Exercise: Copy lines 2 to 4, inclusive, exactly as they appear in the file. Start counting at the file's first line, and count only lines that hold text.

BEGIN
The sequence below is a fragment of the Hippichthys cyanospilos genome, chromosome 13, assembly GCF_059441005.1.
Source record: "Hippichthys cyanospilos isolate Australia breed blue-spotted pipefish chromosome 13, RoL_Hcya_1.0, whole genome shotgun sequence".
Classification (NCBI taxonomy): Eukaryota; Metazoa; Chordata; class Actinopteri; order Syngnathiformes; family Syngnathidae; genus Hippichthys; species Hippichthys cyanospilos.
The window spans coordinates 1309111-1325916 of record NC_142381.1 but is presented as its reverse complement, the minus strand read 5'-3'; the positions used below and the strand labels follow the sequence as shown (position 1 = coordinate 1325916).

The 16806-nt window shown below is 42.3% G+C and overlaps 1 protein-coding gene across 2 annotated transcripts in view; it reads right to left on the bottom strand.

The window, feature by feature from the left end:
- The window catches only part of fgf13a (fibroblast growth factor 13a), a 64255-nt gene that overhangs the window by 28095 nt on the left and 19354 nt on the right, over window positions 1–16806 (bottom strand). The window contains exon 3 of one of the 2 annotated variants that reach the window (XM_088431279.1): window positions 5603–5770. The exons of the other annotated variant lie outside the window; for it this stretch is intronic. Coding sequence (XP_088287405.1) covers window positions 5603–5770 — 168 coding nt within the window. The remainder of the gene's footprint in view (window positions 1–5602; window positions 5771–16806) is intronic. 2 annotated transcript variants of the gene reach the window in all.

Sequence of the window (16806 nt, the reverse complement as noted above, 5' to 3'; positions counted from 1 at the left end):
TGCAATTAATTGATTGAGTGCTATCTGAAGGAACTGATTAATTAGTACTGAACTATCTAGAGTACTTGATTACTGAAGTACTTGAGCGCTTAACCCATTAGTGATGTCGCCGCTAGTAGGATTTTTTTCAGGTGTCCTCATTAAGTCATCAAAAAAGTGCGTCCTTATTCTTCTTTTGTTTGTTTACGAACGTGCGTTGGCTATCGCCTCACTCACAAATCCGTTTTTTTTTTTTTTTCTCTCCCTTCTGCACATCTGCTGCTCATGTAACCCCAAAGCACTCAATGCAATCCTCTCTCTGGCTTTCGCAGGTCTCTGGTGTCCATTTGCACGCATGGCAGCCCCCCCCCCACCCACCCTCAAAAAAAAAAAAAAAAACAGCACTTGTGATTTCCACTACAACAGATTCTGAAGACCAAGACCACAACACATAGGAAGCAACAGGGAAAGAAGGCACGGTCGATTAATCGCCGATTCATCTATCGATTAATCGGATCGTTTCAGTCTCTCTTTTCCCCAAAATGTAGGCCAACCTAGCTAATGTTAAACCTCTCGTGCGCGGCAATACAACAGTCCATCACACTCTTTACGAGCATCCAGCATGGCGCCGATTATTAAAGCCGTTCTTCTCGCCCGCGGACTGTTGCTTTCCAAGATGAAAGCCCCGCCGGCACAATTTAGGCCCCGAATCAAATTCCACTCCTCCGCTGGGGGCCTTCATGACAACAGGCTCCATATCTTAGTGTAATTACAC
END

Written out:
Source record: "Hippichthys cyanospilos isolate Australia breed blue-spotted pipefish chromosome 13, RoL_Hcya_1.0, whole genome shotgun sequence".
Classification (NCBI taxonomy): Eukaryota; Metazoa; Chordata; class Actinopteri; order Syngnathiformes; family Syngnathidae; genus Hippichthys; species Hippichthys cyanospilos.
The window spans coordinates 1309111-1325916 of record NC_142381.1 but is presented as its reverse complement, the minus strand read 5'-3'; the positions used below and the strand labels follow the sequence as shown (position 1 = coordinate 1325916).